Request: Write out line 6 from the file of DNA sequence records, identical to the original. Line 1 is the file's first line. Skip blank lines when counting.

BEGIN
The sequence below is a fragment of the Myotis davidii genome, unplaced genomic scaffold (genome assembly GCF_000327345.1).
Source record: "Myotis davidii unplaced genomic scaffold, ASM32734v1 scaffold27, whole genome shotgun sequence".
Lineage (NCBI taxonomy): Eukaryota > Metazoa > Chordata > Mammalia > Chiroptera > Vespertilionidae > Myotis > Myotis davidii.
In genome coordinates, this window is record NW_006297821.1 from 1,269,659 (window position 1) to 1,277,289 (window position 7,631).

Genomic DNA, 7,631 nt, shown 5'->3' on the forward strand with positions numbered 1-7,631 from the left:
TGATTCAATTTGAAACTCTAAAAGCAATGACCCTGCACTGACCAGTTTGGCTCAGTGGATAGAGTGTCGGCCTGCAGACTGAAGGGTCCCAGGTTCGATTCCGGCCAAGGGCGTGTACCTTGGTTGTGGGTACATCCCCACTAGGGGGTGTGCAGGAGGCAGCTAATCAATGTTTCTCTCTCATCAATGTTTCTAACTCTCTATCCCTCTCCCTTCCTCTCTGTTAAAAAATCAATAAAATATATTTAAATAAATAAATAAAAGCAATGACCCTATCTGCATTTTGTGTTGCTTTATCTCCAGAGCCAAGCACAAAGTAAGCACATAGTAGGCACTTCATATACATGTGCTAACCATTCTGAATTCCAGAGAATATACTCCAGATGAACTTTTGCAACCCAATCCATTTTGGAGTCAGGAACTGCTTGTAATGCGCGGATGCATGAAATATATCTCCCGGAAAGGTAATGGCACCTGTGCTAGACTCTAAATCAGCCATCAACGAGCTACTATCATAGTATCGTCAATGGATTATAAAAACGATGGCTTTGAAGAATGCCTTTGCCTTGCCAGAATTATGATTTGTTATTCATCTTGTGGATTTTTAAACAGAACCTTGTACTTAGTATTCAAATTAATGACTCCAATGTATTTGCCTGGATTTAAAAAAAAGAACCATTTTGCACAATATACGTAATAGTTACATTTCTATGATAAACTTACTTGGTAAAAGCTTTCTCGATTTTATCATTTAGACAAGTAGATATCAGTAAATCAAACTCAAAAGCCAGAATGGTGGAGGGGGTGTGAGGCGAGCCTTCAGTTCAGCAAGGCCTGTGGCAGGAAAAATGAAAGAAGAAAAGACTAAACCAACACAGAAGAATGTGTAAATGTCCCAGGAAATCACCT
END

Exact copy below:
TGATTCAATTTGAAACTCTAAAAGCAATGACCCTGCACTGACCAGTTTGGCTCAGTGGATAGAGTGTCGGCCTGCAGACTGAAGGGTCCCAGGTTCGATTCCGGCCAAGGGCGTGTACCTTGGTTGTGGGTACATCCCCACTAGGGGGTGTGCAGGAGGCAGCTAATCAATGTTTCTCTCTCATCAATGTTTCTAACTCTCTATCCCTCTCCCTTCCTCTCTGTTAAAAAATCAATAAAATATATTTAAATAAATAAATAAAAGCAATGACCCTATCTGCATTTTGTGTTGCTTTATCTCCAGAGCCAAGCACAAAGTAAGCACATAGTAGGCACTTCATATACATGTGCTAACCATTCTGAATTCCAGAGAATATACTCCAGATGAACTTTTGCAACCCAATCCATTTTGGAGTCAGGAACTGCTTGTAATGCGCGGATGCATGAAATATATCTCCCGGAAAGGTAATGGCACCTGTGCTAGACTCTAAATCAGCCATCAACGAGCTACTATCATAGTATCGTCAATGGATTATAAAAACGATGGCTTTGAAGAATGCCTTTGCCTTGCCAGAATTATGATTTGTTATTCATCTTGTGGATTTTTAAACAGAACCTTGTACTTAGTATTCAAATTAATGACTCCAATGTATTTGCCTGGATTTAAAAAAAAGAACCATTTTGCACAATATACGTAATAGTTACATTTCTATGATAAACTTACTTGGTAAAAGCTTTCTCGATTTTATCATTTAGACAAGTAGATATCAGTAAATCAAACTCAAAAGCCAGAATGGTGGAGGGGGTGTGAGGCGAGCCTTCAGTTCAGCAAGGCCTGTGGCAGGAAAAATGAAAGAAGAAAAGACTAAACCAACACAGAAGAATGTGTAAATGTCCCAGGAAATCACCT